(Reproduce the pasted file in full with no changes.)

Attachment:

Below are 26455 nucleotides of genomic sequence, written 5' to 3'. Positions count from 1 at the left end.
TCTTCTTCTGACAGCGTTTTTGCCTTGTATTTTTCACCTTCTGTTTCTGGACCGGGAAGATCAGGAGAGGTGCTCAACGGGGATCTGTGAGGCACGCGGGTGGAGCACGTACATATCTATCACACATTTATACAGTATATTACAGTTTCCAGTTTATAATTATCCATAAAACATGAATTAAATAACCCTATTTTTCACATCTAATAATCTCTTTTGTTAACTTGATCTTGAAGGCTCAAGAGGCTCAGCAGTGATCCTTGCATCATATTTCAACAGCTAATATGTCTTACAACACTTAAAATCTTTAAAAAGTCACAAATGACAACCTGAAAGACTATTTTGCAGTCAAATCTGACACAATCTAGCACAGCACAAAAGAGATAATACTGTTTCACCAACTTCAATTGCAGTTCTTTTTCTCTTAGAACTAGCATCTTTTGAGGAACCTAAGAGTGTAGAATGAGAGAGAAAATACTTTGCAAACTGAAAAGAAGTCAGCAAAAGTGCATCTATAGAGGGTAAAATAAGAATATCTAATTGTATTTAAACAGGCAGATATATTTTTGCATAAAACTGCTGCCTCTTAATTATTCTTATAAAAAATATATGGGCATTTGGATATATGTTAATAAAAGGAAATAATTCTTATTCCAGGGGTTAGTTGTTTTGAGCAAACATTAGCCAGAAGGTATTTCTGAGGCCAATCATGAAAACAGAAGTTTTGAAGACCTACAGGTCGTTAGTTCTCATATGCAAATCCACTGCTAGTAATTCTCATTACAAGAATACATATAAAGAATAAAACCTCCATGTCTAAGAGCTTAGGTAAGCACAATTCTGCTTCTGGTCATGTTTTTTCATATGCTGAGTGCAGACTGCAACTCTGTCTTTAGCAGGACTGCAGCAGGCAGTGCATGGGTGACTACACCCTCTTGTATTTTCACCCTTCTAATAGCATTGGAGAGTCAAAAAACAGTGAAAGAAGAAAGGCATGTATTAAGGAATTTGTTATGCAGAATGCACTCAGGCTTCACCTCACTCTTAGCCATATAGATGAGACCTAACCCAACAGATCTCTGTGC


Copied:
Below are 26455 nucleotides of genomic sequence, written 5' to 3'. Positions count from 1 at the left end.
TCTTCTTCTGACAGCGTTTTTGCCTTGTATTTTTCACCTTCTGTTTCTGGACCGGGAAGATCAGGAGAGGTGCTCAACGGGGATCTGTGAGGCACGCGGGTGGAGCACGTACATATCTATCACACATTTATACAGTATATTACAGTTTCCAGTTTATAATTATCCATAAAACATGAATTAAATAACCCTATTTTTCACATCTAATAATCTCTTTTGTTAACTTGATCTTGAAGGCTCAAGAGGCTCAGCAGTGATCCTTGCATCATATTTCAACAGCTAATATGTCTTACAACACTTAAAATCTTTAAAAAGTCACAAATGACAACCTGAAAGACTATTTTGCAGTCAAATCTGACACAATCTAGCACAGCACAAAAGAGATAATACTGTTTCACCAACTTCAATTGCAGTTCTTTTTCTCTTAGAACTAGCATCTTTTGAGGAACCTAAGAGTGTAGAATGAGAGAGAAAATACTTTGCAAACTGAAAAGAAGTCAGCAAAAGTGCATCTATAGAGGGTAAAATAAGAATATCTAATTGTATTTAAACAGGCAGATATATTTTTGCATAAAACTGCTGCCTCTTAATTATTCTTATAAAAAATATATGGGCATTTGGATATATGTTAATAAAAGGAAATAATTCTTATTCCAGGGGTTAGTTGTTTTGAGCAAACATTAGCCAGAAGGTATTTCTGAGGCCAATCATGAAAACAGAAGTTTTGAAGACCTACAGGTCGTTAGTTCTCATATGCAAATCCACTGCTAGTAATTCTCATTACAAGAATACATATAAAGAATAAAACCTCCATGTCTAAGAGCTTAGGTAAGCACAATTCTGCTTCTGGTCATGTTTTTTCATATGCTGAGTGCAGACTGCAACTCTGTCTTTAGCAGGACTGCAGCAGGCAGTGCATGGGTGACTACACCCTCTTGTATTTTCACCCTTCTAATAGCATTGGAGAGTCAAAAAACAGTGAAAGAAGAAAGGCATGTATTAAGGAATTTGTTATGCAGAATGCACTCAGGCTTCACCTCACTCTTAGCCATATAGATGAGACCTAACCCAACAGATCTCTGTGC